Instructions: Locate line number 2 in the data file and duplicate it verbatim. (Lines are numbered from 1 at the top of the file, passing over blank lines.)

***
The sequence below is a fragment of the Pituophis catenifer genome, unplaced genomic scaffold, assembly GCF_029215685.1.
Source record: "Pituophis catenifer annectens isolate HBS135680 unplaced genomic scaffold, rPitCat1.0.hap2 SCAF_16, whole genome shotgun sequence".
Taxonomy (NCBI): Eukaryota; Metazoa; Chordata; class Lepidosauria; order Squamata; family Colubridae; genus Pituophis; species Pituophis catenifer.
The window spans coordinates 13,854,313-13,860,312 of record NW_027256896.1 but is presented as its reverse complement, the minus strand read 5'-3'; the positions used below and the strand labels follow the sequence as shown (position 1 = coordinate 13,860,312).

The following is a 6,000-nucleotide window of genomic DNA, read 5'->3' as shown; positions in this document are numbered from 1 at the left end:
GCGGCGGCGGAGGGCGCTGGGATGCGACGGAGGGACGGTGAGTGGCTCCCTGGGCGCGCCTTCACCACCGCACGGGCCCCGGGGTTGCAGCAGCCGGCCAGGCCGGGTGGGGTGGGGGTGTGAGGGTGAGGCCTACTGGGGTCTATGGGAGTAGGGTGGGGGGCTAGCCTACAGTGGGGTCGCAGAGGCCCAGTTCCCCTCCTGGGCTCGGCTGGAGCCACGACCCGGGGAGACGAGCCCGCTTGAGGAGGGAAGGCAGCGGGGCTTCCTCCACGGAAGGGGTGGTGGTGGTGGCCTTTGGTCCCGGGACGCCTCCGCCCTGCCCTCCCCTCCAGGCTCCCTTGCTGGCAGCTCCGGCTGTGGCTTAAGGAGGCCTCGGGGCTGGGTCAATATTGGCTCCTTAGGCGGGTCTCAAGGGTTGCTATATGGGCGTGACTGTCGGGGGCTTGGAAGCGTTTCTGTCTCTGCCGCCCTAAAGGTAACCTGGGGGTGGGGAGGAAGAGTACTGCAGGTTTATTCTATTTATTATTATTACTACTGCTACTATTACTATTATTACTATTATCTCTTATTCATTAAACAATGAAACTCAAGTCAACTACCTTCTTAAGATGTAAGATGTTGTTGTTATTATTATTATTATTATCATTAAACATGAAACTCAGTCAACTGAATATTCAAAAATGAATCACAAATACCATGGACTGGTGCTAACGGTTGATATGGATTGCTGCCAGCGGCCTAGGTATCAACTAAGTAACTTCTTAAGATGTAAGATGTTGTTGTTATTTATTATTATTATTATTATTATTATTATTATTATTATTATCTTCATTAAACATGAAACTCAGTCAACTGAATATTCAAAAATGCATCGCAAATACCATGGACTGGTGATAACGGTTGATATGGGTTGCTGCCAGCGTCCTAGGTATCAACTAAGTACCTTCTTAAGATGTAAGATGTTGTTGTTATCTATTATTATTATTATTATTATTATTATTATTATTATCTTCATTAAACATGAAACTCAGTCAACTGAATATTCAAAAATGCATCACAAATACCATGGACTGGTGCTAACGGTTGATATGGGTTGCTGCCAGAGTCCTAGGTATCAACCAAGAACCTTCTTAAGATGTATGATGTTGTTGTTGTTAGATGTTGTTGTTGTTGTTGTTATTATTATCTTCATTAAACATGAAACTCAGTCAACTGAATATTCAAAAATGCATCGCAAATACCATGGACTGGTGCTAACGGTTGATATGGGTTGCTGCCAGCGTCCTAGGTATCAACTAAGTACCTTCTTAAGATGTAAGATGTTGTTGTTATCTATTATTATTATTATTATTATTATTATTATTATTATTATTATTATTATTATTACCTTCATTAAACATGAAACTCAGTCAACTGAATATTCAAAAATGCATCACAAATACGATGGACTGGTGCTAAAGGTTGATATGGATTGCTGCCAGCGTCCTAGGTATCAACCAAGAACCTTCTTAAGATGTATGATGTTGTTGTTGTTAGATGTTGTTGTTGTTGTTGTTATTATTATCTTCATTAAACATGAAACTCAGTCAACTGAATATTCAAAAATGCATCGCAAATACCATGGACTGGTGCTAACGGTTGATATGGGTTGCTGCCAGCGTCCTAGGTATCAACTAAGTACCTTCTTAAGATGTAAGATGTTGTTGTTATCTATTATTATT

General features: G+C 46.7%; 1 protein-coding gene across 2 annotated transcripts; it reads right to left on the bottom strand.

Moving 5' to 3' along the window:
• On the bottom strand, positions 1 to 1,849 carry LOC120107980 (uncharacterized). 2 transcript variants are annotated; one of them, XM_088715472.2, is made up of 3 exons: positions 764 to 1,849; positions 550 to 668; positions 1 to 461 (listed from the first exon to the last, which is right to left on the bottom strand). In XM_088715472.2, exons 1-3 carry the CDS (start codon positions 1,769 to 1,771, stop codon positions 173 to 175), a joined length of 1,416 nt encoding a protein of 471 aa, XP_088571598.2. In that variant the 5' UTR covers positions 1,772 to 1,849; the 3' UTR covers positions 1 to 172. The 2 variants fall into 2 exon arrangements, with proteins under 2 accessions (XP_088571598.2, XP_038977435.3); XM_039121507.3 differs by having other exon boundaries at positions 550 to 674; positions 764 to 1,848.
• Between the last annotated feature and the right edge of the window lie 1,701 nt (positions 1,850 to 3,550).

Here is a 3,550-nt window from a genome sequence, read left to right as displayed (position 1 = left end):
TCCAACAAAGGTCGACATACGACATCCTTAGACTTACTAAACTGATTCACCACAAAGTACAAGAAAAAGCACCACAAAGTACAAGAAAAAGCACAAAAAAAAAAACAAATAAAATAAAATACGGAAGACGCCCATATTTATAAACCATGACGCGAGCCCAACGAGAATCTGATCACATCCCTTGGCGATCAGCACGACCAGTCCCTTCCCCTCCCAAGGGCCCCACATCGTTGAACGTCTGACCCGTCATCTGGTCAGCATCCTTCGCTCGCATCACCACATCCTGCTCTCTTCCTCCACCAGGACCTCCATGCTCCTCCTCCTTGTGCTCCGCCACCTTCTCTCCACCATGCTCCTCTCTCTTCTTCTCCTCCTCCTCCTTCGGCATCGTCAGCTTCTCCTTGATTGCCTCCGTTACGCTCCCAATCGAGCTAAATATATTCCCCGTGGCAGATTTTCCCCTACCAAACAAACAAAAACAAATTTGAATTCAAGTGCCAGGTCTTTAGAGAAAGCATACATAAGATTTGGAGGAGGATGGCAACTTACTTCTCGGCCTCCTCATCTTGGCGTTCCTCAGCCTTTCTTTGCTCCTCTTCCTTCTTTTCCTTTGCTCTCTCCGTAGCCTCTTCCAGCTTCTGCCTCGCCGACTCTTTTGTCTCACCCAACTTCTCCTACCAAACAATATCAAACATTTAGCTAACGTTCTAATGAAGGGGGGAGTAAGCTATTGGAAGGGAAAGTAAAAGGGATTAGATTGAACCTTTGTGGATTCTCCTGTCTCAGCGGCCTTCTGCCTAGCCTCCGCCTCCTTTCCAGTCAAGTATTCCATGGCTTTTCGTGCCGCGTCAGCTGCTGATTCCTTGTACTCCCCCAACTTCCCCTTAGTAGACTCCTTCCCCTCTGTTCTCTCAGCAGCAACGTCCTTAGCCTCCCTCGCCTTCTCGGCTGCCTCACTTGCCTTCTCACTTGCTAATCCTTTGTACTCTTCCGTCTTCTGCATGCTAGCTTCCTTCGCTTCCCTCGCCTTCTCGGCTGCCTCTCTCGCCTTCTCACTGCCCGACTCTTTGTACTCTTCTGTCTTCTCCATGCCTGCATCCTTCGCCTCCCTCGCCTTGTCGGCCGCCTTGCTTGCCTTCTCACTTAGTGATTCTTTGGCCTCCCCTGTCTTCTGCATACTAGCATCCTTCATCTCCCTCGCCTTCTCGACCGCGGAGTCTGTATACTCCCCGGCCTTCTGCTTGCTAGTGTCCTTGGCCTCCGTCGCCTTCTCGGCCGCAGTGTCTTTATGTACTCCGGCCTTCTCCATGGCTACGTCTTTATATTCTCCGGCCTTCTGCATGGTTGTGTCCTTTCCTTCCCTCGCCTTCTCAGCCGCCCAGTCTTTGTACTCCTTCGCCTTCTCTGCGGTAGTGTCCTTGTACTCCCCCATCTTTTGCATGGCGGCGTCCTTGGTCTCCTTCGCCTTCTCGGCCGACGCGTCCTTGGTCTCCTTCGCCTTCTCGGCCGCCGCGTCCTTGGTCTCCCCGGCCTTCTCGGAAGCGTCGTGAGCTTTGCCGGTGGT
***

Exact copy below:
Source record: "Pituophis catenifer annectens isolate HBS135680 unplaced genomic scaffold, rPitCat1.0.hap2 SCAF_16, whole genome shotgun sequence".